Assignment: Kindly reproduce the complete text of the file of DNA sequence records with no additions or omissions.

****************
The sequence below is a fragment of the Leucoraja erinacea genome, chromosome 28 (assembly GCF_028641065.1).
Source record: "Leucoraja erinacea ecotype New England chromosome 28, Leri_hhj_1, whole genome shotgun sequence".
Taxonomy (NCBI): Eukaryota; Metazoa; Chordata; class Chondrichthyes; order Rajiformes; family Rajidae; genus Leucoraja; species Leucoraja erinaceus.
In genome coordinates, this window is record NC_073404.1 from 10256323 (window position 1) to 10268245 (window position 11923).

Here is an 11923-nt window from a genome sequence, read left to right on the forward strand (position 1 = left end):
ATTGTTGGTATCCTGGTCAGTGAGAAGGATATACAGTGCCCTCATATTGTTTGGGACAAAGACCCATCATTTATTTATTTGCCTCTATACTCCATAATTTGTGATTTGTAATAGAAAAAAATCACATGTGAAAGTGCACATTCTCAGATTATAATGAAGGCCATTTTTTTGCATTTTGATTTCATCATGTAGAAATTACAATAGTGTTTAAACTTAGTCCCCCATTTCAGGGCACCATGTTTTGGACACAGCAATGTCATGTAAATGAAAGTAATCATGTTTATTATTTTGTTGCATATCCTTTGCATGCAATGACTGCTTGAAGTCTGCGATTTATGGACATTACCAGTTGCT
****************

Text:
The sequence below is a fragment of the Leucoraja erinacea genome, chromosome 28 (assembly GCF_028641065.1).
Source record: "Leucoraja erinacea ecotype New England chromosome 28, Leri_hhj_1, whole genome shotgun sequence".
Taxonomy (NCBI): Eukaryota; Metazoa; Chordata; class Chondrichthyes; order Rajiformes; family Rajidae; genus Leucoraja; species Leucoraja erinaceus.
In genome coordinates, this window is record NC_073404.1 from 10256323 (window position 1) to 10268245 (window position 11923).

Here is an 11923-nt window from a genome sequence, read left to right on the forward strand (position 1 = left end):
ATTGTTGGTATCCTGGTCAGTGAGAAGGATATACAGTGCCCTCATATTGTTTGGGACAAAGACCCATCATTTATTTATTTGCCTCTATACTCCATAATTTGTGATTTGTAATAGAAAAAAATCACATGTGAAAGTGCACATTCTCAGATTATAATGAAGGCCATTTTTTTGCATTTTGATTTCATCATGTAGAAATTACAATAGTGTTTAAACTTAGTCCCCCATTTCAGGGCACCATGTTTTGGACACAGCAATGTCATGTAAATGAAAGTAATCATGTTTATTATTTTGTTGCATATCCTTTGCATGCAATGACTGCTTGAAGTCTGCGATTTATGGACATTACCAGTTGCT